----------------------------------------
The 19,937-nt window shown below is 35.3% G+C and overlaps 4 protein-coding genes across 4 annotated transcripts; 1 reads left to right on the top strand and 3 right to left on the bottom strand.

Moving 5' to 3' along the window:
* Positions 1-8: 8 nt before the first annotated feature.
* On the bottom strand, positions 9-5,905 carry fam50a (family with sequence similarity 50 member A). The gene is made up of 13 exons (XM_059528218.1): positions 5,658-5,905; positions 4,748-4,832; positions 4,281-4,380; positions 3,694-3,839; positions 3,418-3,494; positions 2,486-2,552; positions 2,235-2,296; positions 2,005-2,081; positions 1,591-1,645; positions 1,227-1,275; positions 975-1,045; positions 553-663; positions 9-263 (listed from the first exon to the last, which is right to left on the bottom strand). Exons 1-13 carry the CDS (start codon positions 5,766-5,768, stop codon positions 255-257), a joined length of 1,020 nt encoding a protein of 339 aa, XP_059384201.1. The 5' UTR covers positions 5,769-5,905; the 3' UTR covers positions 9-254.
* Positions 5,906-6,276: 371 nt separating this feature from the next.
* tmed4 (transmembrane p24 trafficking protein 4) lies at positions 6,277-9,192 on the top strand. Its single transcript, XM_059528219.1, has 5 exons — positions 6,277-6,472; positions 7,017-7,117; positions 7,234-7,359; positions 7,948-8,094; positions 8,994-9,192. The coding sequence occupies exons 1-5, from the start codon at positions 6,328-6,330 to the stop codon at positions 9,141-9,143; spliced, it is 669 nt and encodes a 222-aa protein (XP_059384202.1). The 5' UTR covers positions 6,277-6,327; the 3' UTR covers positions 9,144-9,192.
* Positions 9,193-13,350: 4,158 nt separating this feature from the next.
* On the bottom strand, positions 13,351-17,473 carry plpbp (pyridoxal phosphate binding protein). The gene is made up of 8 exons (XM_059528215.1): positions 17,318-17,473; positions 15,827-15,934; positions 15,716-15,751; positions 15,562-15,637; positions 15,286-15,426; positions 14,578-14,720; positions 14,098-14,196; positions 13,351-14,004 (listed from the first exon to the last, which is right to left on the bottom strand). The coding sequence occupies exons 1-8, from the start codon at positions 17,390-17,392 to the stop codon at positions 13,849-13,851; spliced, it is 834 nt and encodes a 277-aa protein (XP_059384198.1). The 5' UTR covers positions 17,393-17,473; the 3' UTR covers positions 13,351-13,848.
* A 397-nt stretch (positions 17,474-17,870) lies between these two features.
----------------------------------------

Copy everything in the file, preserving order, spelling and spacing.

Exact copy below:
The 19,937-nt window shown below is 35.3% G+C and overlaps 4 protein-coding genes across 4 annotated transcripts; 1 reads left to right on the top strand and 3 right to left on the bottom strand.

Moving 5' to 3' along the window:
* Positions 1-8: 8 nt before the first annotated feature.
* On the bottom strand, positions 9-5,905 carry fam50a (family with sequence similarity 50 member A). The gene is made up of 13 exons (XM_059528218.1): positions 5,658-5,905; positions 4,748-4,832; positions 4,281-4,380; positions 3,694-3,839; positions 3,418-3,494; positions 2,486-2,552; positions 2,235-2,296; positions 2,005-2,081; positions 1,591-1,645; positions 1,227-1,275; positions 975-1,045; positions 553-663; positions 9-263 (listed from the first exon to the last, which is right to left on the bottom strand). Exons 1-13 carry the CDS (start codon positions 5,766-5,768, stop codon positions 255-257), a joined length of 1,020 nt encoding a protein of 339 aa, XP_059384201.1. The 5' UTR covers positions 5,769-5,905; the 3' UTR covers positions 9-254.
* Positions 5,906-6,276: 371 nt separating this feature from the next.
* tmed4 (transmembrane p24 trafficking protein 4) lies at positions 6,277-9,192 on the top strand. Its single transcript, XM_059528219.1, has 5 exons — positions 6,277-6,472; positions 7,017-7,117; positions 7,234-7,359; positions 7,948-8,094; positions 8,994-9,192. The coding sequence occupies exons 1-5, from the start codon at positions 6,328-6,330 to the stop codon at positions 9,141-9,143; spliced, it is 669 nt and encodes a 222-aa protein (XP_059384202.1). The 5' UTR covers positions 6,277-6,327; the 3' UTR covers positions 9,144-9,192.
* Positions 9,193-13,350: 4,158 nt separating this feature from the next.
* On the bottom strand, positions 13,351-17,473 carry plpbp (pyridoxal phosphate binding protein). The gene is made up of 8 exons (XM_059528215.1): positions 17,318-17,473; positions 15,827-15,934; positions 15,716-15,751; positions 15,562-15,637; positions 15,286-15,426; positions 14,578-14,720; positions 14,098-14,196; positions 13,351-14,004 (listed from the first exon to the last, which is right to left on the bottom strand). The coding sequence occupies exons 1-8, from the start codon at positions 17,390-17,392 to the stop codon at positions 13,849-13,851; spliced, it is 834 nt and encodes a 277-aa protein (XP_059384198.1). The 5' UTR covers positions 17,393-17,473; the 3' UTR covers positions 13,351-13,848.
* A 397-nt stretch (positions 17,474-17,870) lies between these two features.